I haven't been very good about reviewing my book club books the last several months. I think that's because most of them were just "meh" for me and I didn't feel like writing a long review for a blah book.
The Associate by John Grisham has been touted as a return to the style he was first known for with The Firm and The Client. It has been awhile since I've read a Grisham novel. I think The Summons was the last one I read. I have such high expectations when something is compared to any of Grisham's earlier works. This one was mildly interesting but no where near as good as The Firm for me. It would make for a good beach/vacation read though.
Source disclosure: Book purchased
Billie Letts also wrote Where the Heart Is. I have not read that book, but have seen the movie a number of times. I wasn't sure what I would think about this book going into it. Shoot the Moon is the story of a stranger coming to visit a small town to learn about his roots. Is he who he really says he is, the grown man who once was a baby that disappeared from the town decades earlier? Nick moves from feeling like an outsider to realizing perhaps he is finally home. This was an average to good read for me. The "mystery" of what happened to Nick kept me intrigued. The romantic angle to the book seemed quite unrealistic for me. But I'm not usually too into romantic story angles anyway. :-) If you're just looking for a light quick read with just a little depth, this would be a good one.
Source disclosure: Borrowed book from a friend
Looking for Salvation at the Dairy Queen can be characterized as Southern Fiction. Catherine Grace grows up the preacher's daughter in the small town of Ringgold, Georgia. The book starts off with Catherine Grace as a child and moves through to adulthood. She leaves Ringgold and has to come back when tragedy strikes. I have to admit this was a DNF (did not finish) for me. I got to about page 50 and just couldn't take the Southern preacher talk anymore. My book club thought it was all right though and some liked it pretty well. Again, I imagine this might be a good vacation/car trip book.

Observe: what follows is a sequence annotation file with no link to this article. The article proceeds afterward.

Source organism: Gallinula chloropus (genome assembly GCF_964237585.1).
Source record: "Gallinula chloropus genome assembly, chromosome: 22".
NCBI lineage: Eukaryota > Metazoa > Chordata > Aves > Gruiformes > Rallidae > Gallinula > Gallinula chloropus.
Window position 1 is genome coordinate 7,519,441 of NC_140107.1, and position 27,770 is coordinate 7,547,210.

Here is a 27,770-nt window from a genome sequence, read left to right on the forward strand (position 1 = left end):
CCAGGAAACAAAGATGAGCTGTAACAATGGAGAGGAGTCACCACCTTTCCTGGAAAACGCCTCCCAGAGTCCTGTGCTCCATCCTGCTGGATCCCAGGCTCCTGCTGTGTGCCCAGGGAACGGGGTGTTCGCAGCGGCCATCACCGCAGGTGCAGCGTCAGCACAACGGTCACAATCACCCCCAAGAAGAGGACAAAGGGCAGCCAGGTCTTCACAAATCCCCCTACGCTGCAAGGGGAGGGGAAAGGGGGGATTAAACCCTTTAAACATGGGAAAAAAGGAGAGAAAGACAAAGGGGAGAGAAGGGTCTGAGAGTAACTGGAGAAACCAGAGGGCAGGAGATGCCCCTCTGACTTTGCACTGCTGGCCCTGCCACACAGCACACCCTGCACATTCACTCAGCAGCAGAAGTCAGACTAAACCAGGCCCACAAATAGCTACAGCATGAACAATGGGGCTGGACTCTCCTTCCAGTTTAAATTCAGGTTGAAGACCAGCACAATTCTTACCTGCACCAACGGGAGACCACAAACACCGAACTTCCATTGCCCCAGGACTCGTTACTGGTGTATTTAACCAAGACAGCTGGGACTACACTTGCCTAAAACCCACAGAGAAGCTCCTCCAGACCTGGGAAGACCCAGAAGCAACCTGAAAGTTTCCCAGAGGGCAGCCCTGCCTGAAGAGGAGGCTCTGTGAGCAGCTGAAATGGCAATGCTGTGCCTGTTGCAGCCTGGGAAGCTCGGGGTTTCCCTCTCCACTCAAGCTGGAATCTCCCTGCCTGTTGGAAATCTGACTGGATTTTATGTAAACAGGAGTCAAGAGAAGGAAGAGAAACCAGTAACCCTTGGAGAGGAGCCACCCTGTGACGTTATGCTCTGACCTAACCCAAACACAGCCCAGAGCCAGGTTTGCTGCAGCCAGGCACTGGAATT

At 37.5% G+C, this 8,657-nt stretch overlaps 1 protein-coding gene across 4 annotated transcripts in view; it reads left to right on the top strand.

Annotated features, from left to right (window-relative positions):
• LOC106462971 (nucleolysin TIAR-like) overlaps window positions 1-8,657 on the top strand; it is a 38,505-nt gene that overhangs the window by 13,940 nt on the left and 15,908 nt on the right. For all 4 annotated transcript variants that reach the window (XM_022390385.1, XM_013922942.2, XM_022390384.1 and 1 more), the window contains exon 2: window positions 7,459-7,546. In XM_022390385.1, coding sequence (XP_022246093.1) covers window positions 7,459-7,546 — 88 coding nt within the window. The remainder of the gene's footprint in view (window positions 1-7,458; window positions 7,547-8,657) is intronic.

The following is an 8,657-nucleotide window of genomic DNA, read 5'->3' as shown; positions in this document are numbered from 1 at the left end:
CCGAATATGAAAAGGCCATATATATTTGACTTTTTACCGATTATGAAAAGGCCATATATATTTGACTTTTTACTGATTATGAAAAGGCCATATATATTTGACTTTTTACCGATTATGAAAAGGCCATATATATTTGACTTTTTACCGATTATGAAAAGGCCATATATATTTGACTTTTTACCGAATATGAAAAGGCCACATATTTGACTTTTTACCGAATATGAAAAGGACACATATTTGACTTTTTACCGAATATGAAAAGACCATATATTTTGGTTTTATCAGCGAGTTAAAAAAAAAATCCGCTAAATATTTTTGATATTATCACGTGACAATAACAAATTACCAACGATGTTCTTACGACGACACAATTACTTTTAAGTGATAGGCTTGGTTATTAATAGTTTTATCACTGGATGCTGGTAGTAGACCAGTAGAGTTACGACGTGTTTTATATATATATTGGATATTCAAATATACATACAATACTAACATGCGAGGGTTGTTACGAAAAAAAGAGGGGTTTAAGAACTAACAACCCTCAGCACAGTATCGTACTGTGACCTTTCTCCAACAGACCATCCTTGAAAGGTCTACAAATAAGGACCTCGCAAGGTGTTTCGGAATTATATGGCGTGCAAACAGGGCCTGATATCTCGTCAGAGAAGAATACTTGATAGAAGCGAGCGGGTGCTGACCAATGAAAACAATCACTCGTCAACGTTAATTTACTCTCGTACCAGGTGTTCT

Source disclosure: Borrowed from the library
Testimony by Anita Shreve was our September book. Again, this was a rather fast read thanks to short chapters. And again, this one fell a bit short for me. Each chapter featured a different character's voice rotating through the story. True to its title, the book starts after an tragic event of date rape (or was it?) at a New England prep school. The characters go through the aftermath of the event telling where their lives at now. What Shreve did accomplish was writing an impressive array of different character voices. If you didn't have the chapter title, often you could tell which character was speaking just by the tone of the section. Though Shreve did an interesting job with the character voice, I felt she had TOO many characters. We had everyone from the main participants in the event to the lunch lady, the liquor store clerk and more. Some people just didn't seem to be needed to tell the story. I also felt that the ending didn't fully satisfy my curiosity about what really happened. I wanted to know more about the girl and her motives. It was never made clear if she really was taken advantage of, or if she just worked the situation to make it appear she was taken advantage of so she wouldn't get into trouble. I sort of wanted to know more about her. My final thought on Testimony is that I felt like she was trying to mimic Jodi Picoult's style of switching character voice, but in this case I felt like it didn't work as well as Picoult. On one good note, this was a good book club book because it provided a LOT of discussion.
Source disclosure: Received book from Hachette. I won a copy in a book blog giveaway.